DUCKS, GEESE, AND SWANS – Anatidae

DUCKS, GEESE, AND SWANS

DUCKS, GEESE, AND SWANS FACTS

Anatids (members of the family Anatidae) are medium to extra-large birds with stocky bodies, webbed feet, and a flat bill. Coloring varies but is primarily brown with white, black, and metallic green accents. The smallest species stands 13 inches (33 centimeters) and weighs no more than 0.5 pounds (0.2 kilograms) while the largest grows up to 6 feet (1.8 meters) in length and weighs up to 49 pounds (22.5 kilograms).

GEOGRAPHIC RANGE

Found on all continents except Antarctica.

DUCKS, GEESE, AND SWANS HABITAT

Anatids need water. Some require fast-flowing streams; others prefer rainforests, tundra, or even the lava fields of volcanoes. Marshland is another common habitat for these birds.

DUCKS, GEESE, AND SWANS DIET

Despite the fact that most geese, ducks, and swans require water bodies for survival, not all species eat aquatic food. Some species are vegetarian and eat primarily seeds, roots, leaves, and stems. Others eat insects, and still others thrive almost exclusively on aquatic invertebrates (water animals without backbones). Some anatids favor plankton and algae (AL-jee).

BEHAVIOR AND REPRODUCTION

Nearly half of all anatids migrate (move from region to region, seasonally), and most of those that don’t tend to wander over a wide area to remain near a plentiful water supply.

Anatids are known for their flock formations, which experts believe may help them in locating food as well as protect them from predators, animals that hunt them for food.  Aside from humans, primary predators include red foxes, badgers, raccoons, coyotes, skunks, weasels, minks, owls, skuas, American crows, and black-billed magpies.

Anatids use their ritualized displays to help keep family groups close, convey information about reproductive status, defend territory or mates, and establish pair bonds. They communicate via sounds as well, with whistles, quacks, and honks. They spend a great deal of time in the water, preening themselves. Anatids use their bills to waterproof their feathers with oil secreted from a gland near their eyes. Waterfowl are social and live in flocks of up to several hundred thousand birds.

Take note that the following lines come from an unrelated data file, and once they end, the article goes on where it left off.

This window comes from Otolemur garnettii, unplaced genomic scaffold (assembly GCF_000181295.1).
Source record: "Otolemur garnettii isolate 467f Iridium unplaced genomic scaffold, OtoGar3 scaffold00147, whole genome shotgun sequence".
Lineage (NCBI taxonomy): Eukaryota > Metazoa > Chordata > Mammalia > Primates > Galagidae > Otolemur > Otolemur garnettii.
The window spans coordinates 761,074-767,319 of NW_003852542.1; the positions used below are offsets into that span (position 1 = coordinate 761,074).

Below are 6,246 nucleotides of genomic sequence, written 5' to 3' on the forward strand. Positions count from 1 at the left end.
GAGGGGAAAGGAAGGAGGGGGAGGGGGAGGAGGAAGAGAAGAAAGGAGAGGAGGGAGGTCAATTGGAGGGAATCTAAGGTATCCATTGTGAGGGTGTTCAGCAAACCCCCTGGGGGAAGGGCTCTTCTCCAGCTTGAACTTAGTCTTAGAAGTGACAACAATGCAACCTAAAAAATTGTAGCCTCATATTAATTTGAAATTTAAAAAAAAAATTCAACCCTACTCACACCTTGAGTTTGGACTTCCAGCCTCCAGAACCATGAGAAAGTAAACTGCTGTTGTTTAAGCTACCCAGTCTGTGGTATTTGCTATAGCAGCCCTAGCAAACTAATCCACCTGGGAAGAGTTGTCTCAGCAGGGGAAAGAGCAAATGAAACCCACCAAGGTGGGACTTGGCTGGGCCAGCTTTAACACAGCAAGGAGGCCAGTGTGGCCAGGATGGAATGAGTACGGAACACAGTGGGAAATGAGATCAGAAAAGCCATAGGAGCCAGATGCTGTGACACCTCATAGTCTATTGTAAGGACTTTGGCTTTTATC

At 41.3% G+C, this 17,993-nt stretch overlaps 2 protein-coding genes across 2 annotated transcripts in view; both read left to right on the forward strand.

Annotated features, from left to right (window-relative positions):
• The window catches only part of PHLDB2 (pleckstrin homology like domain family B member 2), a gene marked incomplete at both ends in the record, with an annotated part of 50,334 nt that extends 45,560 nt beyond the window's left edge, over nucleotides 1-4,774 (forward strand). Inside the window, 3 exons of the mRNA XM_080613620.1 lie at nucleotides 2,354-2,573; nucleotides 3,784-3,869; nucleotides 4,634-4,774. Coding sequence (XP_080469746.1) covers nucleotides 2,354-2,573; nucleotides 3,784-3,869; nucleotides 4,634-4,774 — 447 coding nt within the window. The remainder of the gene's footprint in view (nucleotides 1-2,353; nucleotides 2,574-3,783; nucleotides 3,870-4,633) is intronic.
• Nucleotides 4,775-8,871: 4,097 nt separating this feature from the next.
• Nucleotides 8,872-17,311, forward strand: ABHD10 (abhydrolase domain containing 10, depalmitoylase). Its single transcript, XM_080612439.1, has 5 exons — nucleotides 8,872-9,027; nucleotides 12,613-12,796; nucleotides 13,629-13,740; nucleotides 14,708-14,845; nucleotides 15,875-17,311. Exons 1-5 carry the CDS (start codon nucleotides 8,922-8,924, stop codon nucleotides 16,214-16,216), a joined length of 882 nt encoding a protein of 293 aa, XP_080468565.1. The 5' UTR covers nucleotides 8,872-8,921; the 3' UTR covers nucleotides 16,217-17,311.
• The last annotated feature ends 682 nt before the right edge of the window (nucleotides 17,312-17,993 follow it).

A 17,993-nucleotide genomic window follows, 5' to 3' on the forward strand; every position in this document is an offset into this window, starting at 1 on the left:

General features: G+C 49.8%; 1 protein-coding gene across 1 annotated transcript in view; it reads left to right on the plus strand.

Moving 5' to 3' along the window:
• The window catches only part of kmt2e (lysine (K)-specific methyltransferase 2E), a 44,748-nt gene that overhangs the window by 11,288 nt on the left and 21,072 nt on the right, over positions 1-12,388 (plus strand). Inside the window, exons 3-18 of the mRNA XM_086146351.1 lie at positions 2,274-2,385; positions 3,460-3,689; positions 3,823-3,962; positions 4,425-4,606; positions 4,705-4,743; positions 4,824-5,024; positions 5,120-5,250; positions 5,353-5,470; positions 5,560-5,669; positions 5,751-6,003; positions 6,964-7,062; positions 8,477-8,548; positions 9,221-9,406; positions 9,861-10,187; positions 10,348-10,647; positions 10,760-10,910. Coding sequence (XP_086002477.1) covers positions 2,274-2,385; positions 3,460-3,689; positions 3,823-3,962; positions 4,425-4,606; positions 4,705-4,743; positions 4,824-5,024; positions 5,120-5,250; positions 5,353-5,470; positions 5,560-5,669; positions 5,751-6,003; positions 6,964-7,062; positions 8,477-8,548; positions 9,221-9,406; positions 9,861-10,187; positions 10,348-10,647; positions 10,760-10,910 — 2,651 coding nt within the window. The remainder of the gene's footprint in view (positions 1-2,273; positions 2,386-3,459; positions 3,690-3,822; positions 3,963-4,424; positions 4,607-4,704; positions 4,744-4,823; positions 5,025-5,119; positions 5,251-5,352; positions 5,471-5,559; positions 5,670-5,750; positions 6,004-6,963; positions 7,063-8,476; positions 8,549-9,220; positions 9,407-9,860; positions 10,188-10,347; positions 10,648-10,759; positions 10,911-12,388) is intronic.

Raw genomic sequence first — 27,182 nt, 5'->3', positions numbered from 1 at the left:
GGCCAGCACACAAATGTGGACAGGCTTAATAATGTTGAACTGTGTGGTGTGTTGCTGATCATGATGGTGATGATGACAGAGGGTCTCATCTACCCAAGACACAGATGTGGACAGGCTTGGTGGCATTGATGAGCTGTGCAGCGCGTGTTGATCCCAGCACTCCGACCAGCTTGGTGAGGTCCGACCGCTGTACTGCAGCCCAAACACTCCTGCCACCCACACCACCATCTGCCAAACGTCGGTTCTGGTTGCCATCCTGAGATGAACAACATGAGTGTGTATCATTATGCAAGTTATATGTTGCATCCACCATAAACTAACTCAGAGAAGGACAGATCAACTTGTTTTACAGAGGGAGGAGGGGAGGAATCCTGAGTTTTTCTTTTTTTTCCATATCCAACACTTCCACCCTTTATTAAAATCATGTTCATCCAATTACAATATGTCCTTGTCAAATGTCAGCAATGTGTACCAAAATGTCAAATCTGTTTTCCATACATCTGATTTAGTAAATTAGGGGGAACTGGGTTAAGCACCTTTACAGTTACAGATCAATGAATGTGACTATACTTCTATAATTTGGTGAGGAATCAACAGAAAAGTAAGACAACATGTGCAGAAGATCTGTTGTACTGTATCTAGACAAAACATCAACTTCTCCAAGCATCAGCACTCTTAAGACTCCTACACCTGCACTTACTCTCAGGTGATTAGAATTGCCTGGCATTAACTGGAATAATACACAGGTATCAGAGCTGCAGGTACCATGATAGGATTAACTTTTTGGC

Although most anatids are monogamous (muh-NAH-guh-mus; have only one mate), some have several mating partners each season. Those species that are monogamous stay paired for one season, several seasons, or even for life. Breeding season varies depending on region. Courtship displays include vocalization as well as specific swimming patterns and movements. Almost all anatids mate on the water. Nests are then built on land in areas with dense vegetation. Nests are often lined with feathers. Usually the female builds the nest while the male defends her and their territory.

Eggs are laid over a twenty-four-hour period, and average clutch sizes range from four to thirteen eggs. Incubation (warming sufficiently for hatching) lasts from twenty-two to forty days and is done by the female. With a few species exceptions, males also don’t help care for their young. Some anatid species lay their eggs in other females’ nests. Within hours of hatching, chicks follow their mother on food outings and are often accompanied by their father, who protects his brood from predators. Chicks stay with mothers for five to ten weeks and are ready to mate around the age of one to three years.

DUCKS, GEESE, SWANS, AND PEOPLE

Anatids and humans have a long history of interaction. Humans have domesticated (tamed) a number of species and have hunted waterfowl almost since the beginning of humankind. Waterfowl hunting is a huge source of revenue in the United States, with outdoor stores selling millions of dollars worth of hunting gear. Also, waterfowl play an important role in keeping the balance of wetland ecosystems.

CONSERVATION STATUS

Six species are Extinct, died out. Four are Critically Endangered, facing an extremely high risk of extinction; nine are Endangered, facing a very high risk of extinction; and twelve species are listed as Vulnerable, facing a high risk of extinction. The greatest threats to these birds are overhunting and wetland drainage. When wetlands are drained, waterfowl can no longer breed there. Pollution from industry also threatens birds in rivers and streams.